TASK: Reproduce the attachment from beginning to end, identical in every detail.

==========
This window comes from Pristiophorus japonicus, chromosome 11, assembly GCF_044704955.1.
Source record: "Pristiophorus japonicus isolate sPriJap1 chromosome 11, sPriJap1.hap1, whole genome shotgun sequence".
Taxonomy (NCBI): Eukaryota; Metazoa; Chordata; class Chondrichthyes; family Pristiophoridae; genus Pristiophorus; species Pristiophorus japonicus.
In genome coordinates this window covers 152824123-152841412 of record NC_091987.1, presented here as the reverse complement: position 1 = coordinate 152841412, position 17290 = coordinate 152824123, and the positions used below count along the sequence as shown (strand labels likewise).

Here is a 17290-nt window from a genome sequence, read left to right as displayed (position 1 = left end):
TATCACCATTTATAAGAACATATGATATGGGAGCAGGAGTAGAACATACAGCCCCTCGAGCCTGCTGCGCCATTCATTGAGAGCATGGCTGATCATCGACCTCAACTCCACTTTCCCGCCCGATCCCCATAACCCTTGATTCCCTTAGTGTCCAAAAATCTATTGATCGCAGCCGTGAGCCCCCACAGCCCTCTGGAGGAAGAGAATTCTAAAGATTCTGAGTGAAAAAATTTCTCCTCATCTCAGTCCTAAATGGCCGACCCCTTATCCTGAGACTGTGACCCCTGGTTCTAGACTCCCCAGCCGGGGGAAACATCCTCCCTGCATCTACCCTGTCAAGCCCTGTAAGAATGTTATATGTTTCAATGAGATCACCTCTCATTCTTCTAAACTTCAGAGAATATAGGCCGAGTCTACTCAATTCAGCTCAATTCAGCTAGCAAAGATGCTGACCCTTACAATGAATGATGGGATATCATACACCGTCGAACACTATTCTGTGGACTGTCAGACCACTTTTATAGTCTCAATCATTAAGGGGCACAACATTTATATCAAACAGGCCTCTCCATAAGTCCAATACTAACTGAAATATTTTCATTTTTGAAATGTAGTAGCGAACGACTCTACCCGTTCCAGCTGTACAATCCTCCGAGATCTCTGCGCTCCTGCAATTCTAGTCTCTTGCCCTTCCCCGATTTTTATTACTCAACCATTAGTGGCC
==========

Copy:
This window comes from Pristiophorus japonicus, chromosome 11, assembly GCF_044704955.1.
Source record: "Pristiophorus japonicus isolate sPriJap1 chromosome 11, sPriJap1.hap1, whole genome shotgun sequence".
Taxonomy (NCBI): Eukaryota; Metazoa; Chordata; class Chondrichthyes; family Pristiophoridae; genus Pristiophorus; species Pristiophorus japonicus.
In genome coordinates this window covers 152824123-152841412 of record NC_091987.1, presented here as the reverse complement: position 1 = coordinate 152841412, position 17290 = coordinate 152824123, and the positions used below count along the sequence as shown (strand labels likewise).

Here is a 17290-nt window from a genome sequence, read left to right as displayed (position 1 = left end):
TATCACCATTTATAAGAACATATGATATGGGAGCAGGAGTAGAACATACAGCCCCTCGAGCCTGCTGCGCCATTCATTGAGAGCATGGCTGATCATCGACCTCAACTCCACTTTCCCGCCCGATCCCCATAACCCTTGATTCCCTTAGTGTCCAAAAATCTATTGATCGCAGCCGTGAGCCCCCACAGCCCTCTGGAGGAAGAGAATTCTAAAGATTCTGAGTGAAAAAATTTCTCCTCATCTCAGTCCTAAATGGCCGACCCCTTATCCTGAGACTGTGACCCCTGGTTCTAGACTCCCCAGCCGGGGGAAACATCCTCCCTGCATCTACCCTGTCAAGCCCTGTAAGAATGTTATATGTTTCAATGAGATCACCTCTCATTCTTCTAAACTTCAGAGAATATAGGCCGAGTCTACTCAATTCAGCTCAATTCAGCTAGCAAAGATGCTGACCCTTACAATGAATGATGGGATATCATACACCGTCGAACACTATTCTGTGGACTGTCAGACCACTTTTATAGTCTCAATCATTAAGGGGCACAACATTTATATCAAACAGGCCTCTCCATAAGTCCAATACTAACTGAAATATTTTCATTTTTGAAATGTAGTAGCGAACGACTCTACCCGTTCCAGCTGTACAATCCTCCGAGATCTCTGCGCTCCTGCAATTCTAGTCTCTTGCCCTTCCCCGATTTTTATTACTCAACCATTAGTGGCC